The final .Mac features we’ll look at are the web services. Accessed with a web browser through http://www.mac.com, these features are aimed at families and those on-the-go types who frequently have to access the Internet or send email through computers that aren’t their own.
The HomePage website builder, shown in Figure 3.80, allows anyone to create web pages without any knowledge of HTML. Simply copy images and movies to your iDisk (in the appropriate folders, of course), choose a HomePage template, and then add your own narrative content.
Figure 3.80 Use the HomePage builder to create instant websites.
Apple provides templates for photo albums, resumes, iMovies, and more. If you’re an advanced user, you can always add your own content directly to the iDisk Sites folder and create any site you want.
The Apple iCards are a collection of elegant photographs that you can add a message to and forward to your friends, demonstrated in Figure 3.81. Images that you’ve placed in your iDisk Pictures folder are also available for use.
Even if you aren’t exactly thrilled by the idea of sending iCards, you might enjoy looking through the iCard photograph library. Apple’s selection of photographs is excellent.
Access on the Go
Probably the most compelling web service for advanced users is the access to traditionally desktop information while on the go. iSync keeps everything connected so that what you see on your desktop is what you see online, and vice versa. Figure 3.82, for example, shows the Safari Bookmark browser.
Figure 3.81 Create your own iCards to send to friends.
Figure 3.82 The Safari Bookmark browser allows you to access and update bookmarks from anywhere.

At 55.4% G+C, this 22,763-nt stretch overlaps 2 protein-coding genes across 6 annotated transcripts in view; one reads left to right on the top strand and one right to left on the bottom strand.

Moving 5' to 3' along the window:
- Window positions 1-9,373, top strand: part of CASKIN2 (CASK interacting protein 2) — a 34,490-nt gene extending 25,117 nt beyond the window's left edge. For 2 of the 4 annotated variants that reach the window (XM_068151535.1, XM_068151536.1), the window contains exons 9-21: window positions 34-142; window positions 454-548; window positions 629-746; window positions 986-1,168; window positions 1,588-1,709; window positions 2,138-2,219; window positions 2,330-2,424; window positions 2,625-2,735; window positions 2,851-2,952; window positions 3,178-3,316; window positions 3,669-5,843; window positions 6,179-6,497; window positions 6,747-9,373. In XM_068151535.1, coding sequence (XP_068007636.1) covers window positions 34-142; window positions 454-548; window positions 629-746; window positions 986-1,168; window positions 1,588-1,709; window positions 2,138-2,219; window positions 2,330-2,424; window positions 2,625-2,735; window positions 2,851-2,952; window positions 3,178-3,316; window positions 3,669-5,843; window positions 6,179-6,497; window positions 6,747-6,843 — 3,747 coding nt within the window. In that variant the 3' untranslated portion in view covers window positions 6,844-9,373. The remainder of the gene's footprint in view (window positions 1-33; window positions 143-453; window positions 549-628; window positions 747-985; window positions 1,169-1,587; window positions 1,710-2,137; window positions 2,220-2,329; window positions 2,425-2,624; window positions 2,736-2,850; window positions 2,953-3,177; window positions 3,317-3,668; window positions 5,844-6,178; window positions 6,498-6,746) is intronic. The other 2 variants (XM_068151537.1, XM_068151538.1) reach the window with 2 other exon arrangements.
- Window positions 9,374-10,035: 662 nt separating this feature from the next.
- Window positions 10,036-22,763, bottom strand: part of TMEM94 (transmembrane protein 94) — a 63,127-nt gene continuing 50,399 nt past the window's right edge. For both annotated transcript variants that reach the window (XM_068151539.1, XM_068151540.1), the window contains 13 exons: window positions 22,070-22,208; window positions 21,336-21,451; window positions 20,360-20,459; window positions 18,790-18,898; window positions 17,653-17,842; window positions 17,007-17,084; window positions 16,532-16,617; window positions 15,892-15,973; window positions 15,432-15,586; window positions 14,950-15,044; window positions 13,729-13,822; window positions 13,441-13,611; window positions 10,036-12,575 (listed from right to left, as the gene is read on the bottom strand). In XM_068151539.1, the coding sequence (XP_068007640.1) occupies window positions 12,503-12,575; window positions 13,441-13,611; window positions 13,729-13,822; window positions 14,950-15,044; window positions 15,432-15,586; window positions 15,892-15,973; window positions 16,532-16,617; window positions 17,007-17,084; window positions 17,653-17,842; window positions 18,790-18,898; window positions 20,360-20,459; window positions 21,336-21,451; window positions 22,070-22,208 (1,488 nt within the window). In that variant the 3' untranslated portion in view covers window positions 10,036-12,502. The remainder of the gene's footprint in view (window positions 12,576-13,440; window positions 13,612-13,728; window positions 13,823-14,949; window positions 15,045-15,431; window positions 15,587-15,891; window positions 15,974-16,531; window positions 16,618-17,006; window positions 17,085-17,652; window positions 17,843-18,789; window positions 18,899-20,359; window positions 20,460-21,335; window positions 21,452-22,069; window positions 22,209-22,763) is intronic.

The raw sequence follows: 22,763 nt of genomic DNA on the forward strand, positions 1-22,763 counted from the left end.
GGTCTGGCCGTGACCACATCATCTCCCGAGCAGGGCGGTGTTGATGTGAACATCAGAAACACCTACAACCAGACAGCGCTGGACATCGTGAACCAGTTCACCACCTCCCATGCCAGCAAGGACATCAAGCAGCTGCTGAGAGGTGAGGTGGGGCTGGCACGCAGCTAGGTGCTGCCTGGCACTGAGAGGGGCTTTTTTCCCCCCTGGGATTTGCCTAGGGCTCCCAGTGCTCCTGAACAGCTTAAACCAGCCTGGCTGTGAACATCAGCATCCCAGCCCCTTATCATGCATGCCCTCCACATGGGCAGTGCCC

Likewise, .Mac email and Address Book entries are also accessed through a web interface and carry the feel of a native Mac application along with them. Figure 3.83 shows the .Mac web-based email.
Figure 3.83 It’s like your Tiger email application—in a web browser.
Because we’ve already covered the iCal web calendars earlier (refer to Chapter 2 for details), there’s very little left to say.
As of the time of this writing, this is .Mac. The direction Apple seems to be heading in is providing ways of taking your data with you. The synchronization of desktop applications with web services is likely to continue to be the focus of future developments. As you’ve seen, and will continue to see throughout the book, certain applications provide support for saving information to .Mac—either through iSync, or as a direct function of the application.
If you’re an enterprising user with your own server, yes, you can probably replicate many, if not all, of these services for free. The benefit of .Mac is that it is already in place, is centralized, and works (at least usually).